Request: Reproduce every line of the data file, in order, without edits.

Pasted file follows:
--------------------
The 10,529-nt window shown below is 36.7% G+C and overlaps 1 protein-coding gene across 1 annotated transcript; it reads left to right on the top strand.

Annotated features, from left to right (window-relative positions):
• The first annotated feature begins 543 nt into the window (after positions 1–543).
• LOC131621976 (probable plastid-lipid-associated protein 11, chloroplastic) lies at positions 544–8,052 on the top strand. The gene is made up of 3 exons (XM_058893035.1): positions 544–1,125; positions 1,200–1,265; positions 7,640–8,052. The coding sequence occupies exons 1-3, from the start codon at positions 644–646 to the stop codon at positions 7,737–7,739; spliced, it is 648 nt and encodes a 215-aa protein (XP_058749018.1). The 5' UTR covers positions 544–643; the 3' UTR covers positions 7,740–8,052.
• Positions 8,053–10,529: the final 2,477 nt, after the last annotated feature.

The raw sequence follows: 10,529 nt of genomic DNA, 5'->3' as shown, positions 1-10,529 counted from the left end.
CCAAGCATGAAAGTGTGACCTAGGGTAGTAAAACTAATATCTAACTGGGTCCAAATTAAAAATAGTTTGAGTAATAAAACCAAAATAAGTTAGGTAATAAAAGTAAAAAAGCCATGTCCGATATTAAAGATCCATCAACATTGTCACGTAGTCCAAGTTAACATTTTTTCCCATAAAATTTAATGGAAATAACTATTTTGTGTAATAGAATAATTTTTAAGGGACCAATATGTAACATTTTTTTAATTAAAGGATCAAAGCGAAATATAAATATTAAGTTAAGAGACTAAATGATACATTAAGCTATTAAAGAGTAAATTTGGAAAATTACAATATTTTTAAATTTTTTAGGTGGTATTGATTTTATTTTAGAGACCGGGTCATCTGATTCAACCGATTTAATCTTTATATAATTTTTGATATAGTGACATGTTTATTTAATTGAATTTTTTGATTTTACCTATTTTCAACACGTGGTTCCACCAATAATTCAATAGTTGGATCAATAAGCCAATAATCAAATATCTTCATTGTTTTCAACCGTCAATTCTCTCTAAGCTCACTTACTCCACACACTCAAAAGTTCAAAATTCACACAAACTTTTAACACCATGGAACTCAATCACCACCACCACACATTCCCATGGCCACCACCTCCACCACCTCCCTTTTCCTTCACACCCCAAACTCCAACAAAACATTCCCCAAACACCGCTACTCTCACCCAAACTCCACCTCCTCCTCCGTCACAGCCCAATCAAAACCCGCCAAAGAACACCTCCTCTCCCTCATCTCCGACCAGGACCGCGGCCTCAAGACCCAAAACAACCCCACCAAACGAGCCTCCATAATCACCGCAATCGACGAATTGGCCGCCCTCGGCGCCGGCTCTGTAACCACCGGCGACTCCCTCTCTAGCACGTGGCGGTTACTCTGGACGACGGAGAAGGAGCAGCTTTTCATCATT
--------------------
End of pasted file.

The 10,529-nt window shown below is 36.7% G+C and overlaps 1 protein-coding gene across 1 annotated transcript; it reads left to right on the top strand.

Annotated features, from left to right (window-relative positions):
• The first annotated feature begins 543 nt into the window (after positions 1–543).
• LOC131621976 (probable plastid-lipid-associated protein 11, chloroplastic) lies at positions 544–8,052 on the top strand. The gene is made up of 3 exons (XM_058893035.1): positions 544–1,125; positions 1,200–1,265; positions 7,640–8,052. The coding sequence occupies exons 1-3, from the start codon at positions 644–646 to the stop codon at positions 7,737–7,739; spliced, it is 648 nt and encodes a 215-aa protein (XP_058749018.1). The 5' UTR covers positions 544–643; the 3' UTR covers positions 7,740–8,052.
• Positions 8,053–10,529: the final 2,477 nt, after the last annotated feature.

The raw sequence follows: 10,529 nt of genomic DNA, 5'->3' as shown, positions 1-10,529 counted from the left end.
CCAAGCATGAAAGTGTGACCTAGGGTAGTAAAACTAATATCTAACTGGGTCCAAATTAAAAATAGTTTGAGTAATAAAACCAAAATAAGTTAGGTAATAAAAGTAAAAAAGCCATGTCCGATATTAAAGATCCATCAACATTGTCACGTAGTCCAAGTTAACATTTTTTCCCATAAAATTTAATGGAAATAACTATTTTGTGTAATAGAATAATTTTTAAGGGACCAATATGTAACATTTTTTTAATTAAAGGATCAAAGCGAAATATAAATATTAAGTTAAGAGACTAAATGATACATTAAGCTATTAAAGAGTAAATTTGGAAAATTACAATATTTTTAAATTTTTTAGGTGGTATTGATTTTATTTTAGAGACCGGGTCATCTGATTCAACCGATTTAATCTTTATATAATTTTTGATATAGTGACATGTTTATTTAATTGAATTTTTTGATTTTACCTATTTTCAACACGTGGTTCCACCAATAATTCAATAGTTGGATCAATAAGCCAATAATCAAATATCTTCATTGTTTTCAACCGTCAATTCTCTCTAAGCTCACTTACTCCACACACTCAAAAGTTCAAAATTCACACAAACTTTTAACACCATGGAACTCAATCACCACCACCACACATTCCCATGGCCACCACCTCCACCACCTCCCTTTTCCTTCACACCCCAAACTCCAACAAAACATTCCCCAAACACCGCTACTCTCACCCAAACTCCACCTCCTCCTCCGTCACAGCCCAATCAAAACCCGCCAAAGAACACCTCCTCTCCCTCATCTCCGACCAGGACCGCGGCCTCAAGACCCAAAACAACCCCACCAAACGAGCCTCCATAATCACCGCAATCGACGAATTGGCCGCCCTCGGCGCCGGCTCTGTAACCACCGGCGACTCCCTCTCTAGCACGTGGCGGTTACTCTGGACGACGGAGAAGGAGCAGCTTTTCATCATT